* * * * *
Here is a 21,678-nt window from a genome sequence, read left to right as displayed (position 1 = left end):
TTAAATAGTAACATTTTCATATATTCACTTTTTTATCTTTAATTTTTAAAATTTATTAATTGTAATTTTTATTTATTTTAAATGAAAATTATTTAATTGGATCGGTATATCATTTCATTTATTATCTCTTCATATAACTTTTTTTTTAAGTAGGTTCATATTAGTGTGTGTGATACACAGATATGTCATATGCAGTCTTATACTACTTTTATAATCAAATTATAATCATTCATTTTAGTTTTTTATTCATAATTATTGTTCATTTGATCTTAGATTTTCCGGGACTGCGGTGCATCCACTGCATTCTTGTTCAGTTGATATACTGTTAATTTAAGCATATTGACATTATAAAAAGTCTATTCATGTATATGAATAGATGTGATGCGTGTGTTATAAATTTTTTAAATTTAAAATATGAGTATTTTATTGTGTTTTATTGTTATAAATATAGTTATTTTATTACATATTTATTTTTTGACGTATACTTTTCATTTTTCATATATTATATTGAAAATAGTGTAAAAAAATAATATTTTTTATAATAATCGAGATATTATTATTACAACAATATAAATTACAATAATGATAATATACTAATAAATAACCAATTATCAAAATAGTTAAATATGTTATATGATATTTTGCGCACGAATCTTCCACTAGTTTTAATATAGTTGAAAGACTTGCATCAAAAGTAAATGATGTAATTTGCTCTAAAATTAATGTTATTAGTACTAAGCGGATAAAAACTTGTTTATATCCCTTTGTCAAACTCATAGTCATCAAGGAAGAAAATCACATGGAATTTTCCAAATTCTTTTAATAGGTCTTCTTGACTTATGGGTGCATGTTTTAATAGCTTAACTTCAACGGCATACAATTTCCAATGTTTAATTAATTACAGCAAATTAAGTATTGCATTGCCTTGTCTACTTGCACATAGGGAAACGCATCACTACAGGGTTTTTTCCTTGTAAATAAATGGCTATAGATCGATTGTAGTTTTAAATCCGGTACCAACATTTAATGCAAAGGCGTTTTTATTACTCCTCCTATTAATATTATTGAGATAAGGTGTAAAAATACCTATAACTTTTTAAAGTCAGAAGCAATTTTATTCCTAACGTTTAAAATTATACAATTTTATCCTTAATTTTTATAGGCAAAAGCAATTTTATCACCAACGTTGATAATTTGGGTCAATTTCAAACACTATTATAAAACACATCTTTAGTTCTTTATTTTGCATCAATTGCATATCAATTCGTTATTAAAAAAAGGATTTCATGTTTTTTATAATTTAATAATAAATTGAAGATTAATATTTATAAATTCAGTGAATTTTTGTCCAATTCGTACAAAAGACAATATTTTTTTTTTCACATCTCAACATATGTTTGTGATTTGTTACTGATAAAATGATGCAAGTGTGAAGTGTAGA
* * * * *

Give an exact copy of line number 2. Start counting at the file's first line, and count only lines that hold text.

TTAAATAGTAACATTTTCATATATTCACTTTTTTATCTTTAATTTTTAAAATTTATTAATTGTAATTTTTATTTATTTTAAATGAAAATTATTTAATTGGATCGGTATATCATTTCATTTATTATCTCTTCATATAACTTTTTTTTTAAGTAGGTTCATATTAGTGTGTGTGATACACAGATATGTCATATGCAGTCTTATACTACTTTTATAATCAAATTATAATCATTCATTTTAGTTTTTTATTCATAATTATTGTTCATTTGATCTTAGATTTTCCGGGACTGCGGTGCATCCACTGCATTCTTGTTCAGTTGATATACTGTTAATTTAAGCATATTGACATTATAAAAAGTCTATTCATGTATATGAATAGATGTGATGCGTGTGTTATAAATTTTTTAAATTTAAAATATGAGTATTTTATTGTGTTTTATTGTTATAAATATAGTTATTTTATTACATATTTATTTTTTGACGTATACTTTTCATTTTTCATATATTATATTGAAAATAGTGTAAAAAAATAATATTTTTTATAATAATCGAGATATTATTATTACAACAATATAAATTACAATAATGATAATATACTAATAAATAACCAATTATCAAAATAGTTAAATATGTTATATGATATTTTGCGCACGAATCTTCCACTAGTTTTAATATAGTTGAAAGACTTGCATCAAAAGTAAATGATGTAATTTGCTCTAAAATTAATGTTATTAGTACTAAGCGGATAAAAACTTGTTTATATCCCTTTGTCAAACTCATAGTCATCAAGGAAGAAAATCACATGGAATTTTCCAAATTCTTTTAATAGGTCTTCTTGACTTATGGGTGCATGTTTTAATAGCTTAACTTCAACGGCATACAATTTCCAATGTTTAATTAATTACAGCAAATTAAGTATTGCATTGCCTTGTCTACTTGCACATAGGGAAACGCATCACTACAGGGTTTTTTCCTTGTAAATAAATGGCTATAGATCGATTGTAGTTTTAAATCCGGTACCAACATTTAATGCAAAGGCGTTTTTATTACTCCTCCTATTAATATTATTGAGATAAGGTGTAAAAATACCTATAACTTTTTAAAGTCAGAAGCAATTTTATTCCTAACGTTTAAAATTATACAATTTTATCCTTAATTTTTATAGGCAAAAGCAATTTTATCACCAACGTTGATAATTTGGGTCAATTTCAAACACTATTATAAAACACATCTTTAGTTCTTTATTTTGCATCAATTGCATATCAATTCGTTATTAAAAAAAGGATTTCATGTTTTTTATAATTTAATAATAAATTGAAGATTAATATTTATAAATTCAGTGAATTTTTGTCCAATTCGTACAAAAGACAATATTTTTTTTTTCACATCTCAACATATGTTTGTGATTTGTTACTGATAAAATGATGCAAGTGTGAAGTGTAGA